"Modern quilting is NOT just about clean lines, solid fabrics and negative space! 
It also embraces gorgeous modern prints and is a mindset which embraces ancient arts 
such as #kanthastitching with modern fabrics!" 

Not sure what the thinking is about the 'modern debate' these days . . I just make what I love making. And I have to say, I'm hooked on kantha stitching and I can see just a little more improv happening around here in the future! Love to hear your thoughts too, Linda from kokaquilts

Greetings Improv Quilters!

I've really been enjoying all the posts here, and finally have one of my own to contribute. Though I have been missing from the blogosphere, I have been hovering in the wings and I'm still quilting. And though I'm not doing a lot of "utility" quilting, I am still doing a fair amount of improv.

I do realize that this page is titled "Improvisational Utility Quilts", and though I still do the occasional utility piece, I am primarily focused on making art quilts these days. And, although I have been exploring a variety of different methods of making art quilts, I continue to return to pieced construction simply because I enjoy sitting at a sewing machine and stitching. I am equally happy sewing HSTs and piecing from patterns as I am doing improv, though the improv has the added quality of unexpected results which makes it so compelling.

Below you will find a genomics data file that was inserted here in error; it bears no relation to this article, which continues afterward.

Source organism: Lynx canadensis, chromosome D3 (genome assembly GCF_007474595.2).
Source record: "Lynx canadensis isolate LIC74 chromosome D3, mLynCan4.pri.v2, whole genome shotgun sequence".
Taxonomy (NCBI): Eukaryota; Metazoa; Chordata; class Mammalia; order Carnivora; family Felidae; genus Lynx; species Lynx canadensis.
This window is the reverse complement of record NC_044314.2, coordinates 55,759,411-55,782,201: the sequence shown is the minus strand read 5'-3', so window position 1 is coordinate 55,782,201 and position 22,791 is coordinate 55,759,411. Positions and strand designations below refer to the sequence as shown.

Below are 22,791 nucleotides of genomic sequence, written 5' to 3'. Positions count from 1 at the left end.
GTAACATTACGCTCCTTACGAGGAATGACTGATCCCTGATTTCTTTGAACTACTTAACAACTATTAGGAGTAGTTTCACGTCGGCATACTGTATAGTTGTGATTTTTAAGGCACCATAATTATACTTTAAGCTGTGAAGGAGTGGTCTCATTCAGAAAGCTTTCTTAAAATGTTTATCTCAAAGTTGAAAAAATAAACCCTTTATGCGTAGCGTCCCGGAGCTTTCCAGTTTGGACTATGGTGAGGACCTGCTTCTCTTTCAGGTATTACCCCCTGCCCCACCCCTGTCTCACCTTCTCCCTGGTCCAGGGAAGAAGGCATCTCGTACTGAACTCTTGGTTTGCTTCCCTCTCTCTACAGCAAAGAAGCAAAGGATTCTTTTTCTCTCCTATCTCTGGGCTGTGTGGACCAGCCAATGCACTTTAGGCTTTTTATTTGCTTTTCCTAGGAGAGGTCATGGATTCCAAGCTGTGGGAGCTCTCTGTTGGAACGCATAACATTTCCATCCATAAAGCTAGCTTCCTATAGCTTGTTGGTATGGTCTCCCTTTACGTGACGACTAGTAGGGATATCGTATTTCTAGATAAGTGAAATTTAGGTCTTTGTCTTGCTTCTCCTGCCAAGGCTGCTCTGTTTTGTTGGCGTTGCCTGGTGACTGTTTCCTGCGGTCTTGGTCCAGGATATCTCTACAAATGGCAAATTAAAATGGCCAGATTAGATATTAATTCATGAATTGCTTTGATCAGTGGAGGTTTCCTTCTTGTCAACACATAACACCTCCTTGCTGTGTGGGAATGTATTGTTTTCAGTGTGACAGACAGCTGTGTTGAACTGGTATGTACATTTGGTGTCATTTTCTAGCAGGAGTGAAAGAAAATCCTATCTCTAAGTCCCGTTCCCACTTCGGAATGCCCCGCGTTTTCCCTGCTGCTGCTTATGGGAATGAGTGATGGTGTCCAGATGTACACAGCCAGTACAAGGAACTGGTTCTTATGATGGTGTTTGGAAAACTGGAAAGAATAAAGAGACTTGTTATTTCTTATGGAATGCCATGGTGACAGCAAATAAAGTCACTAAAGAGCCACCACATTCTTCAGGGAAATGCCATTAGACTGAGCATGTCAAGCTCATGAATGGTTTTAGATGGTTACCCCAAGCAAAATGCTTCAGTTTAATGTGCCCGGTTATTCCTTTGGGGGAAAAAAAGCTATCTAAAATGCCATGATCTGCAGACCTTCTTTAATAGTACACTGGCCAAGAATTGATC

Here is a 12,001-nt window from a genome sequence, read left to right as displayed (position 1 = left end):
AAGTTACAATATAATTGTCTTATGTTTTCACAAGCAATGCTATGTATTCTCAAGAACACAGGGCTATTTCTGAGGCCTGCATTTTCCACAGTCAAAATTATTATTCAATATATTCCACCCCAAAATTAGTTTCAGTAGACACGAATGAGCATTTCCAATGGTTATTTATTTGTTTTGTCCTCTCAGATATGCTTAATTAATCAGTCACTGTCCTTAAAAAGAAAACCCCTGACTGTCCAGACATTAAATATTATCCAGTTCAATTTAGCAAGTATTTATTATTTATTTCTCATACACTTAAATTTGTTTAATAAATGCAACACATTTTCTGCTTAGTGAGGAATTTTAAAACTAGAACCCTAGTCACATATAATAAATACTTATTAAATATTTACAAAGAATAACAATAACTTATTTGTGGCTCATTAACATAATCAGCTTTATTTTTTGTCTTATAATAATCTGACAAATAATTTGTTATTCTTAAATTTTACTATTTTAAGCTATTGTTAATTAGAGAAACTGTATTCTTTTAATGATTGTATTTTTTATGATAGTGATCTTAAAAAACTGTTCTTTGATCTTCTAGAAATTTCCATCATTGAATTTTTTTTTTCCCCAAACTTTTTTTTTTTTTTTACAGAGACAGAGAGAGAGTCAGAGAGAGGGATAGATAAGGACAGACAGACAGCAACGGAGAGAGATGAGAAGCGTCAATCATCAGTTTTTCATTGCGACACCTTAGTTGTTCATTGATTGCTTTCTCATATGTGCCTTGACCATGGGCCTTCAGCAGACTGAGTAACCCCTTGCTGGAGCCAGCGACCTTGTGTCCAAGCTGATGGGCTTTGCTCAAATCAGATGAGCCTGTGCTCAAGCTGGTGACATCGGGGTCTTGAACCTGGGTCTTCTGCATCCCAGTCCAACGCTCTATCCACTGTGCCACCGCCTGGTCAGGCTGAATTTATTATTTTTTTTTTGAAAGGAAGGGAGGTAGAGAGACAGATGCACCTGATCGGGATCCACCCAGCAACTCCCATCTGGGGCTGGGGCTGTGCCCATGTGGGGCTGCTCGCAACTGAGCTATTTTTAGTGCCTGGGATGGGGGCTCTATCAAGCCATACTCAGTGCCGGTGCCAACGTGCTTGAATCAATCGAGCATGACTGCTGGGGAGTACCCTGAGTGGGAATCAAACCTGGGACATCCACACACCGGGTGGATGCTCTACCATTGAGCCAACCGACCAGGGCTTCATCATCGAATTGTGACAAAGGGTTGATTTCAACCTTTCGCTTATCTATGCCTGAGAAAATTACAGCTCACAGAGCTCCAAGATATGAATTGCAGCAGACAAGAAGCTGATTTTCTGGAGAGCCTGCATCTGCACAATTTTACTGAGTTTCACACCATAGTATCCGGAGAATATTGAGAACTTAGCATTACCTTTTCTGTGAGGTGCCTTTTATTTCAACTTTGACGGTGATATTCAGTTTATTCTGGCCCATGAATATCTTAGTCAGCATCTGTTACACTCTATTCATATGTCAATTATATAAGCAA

Hopefully, this new iteration of AHIQ will motivate me to actually finish my Chinese Coins quilt which was the last challenge I actively participated in here.

In the mean time I am sharing a small art quilt that I just completed, that was definitely made in an improvisational fashion, and which I enjoyed making very much. I've written all about this quilt in more detail on my own blog here.

Without further ado, I give you Sedimental Journey, 18" x 18" (2018).

Looking forward to future contributions from all of you. 

Sue Kelly (aka Sizzlewaggle)

05 July 2018

Impov Potholders

Calming my soul tonight...I did improv on potholders.
No one needs a sedative when they have a sewing machine
and scraps!!!
Little joys are so the best.

Diane at O'Quilts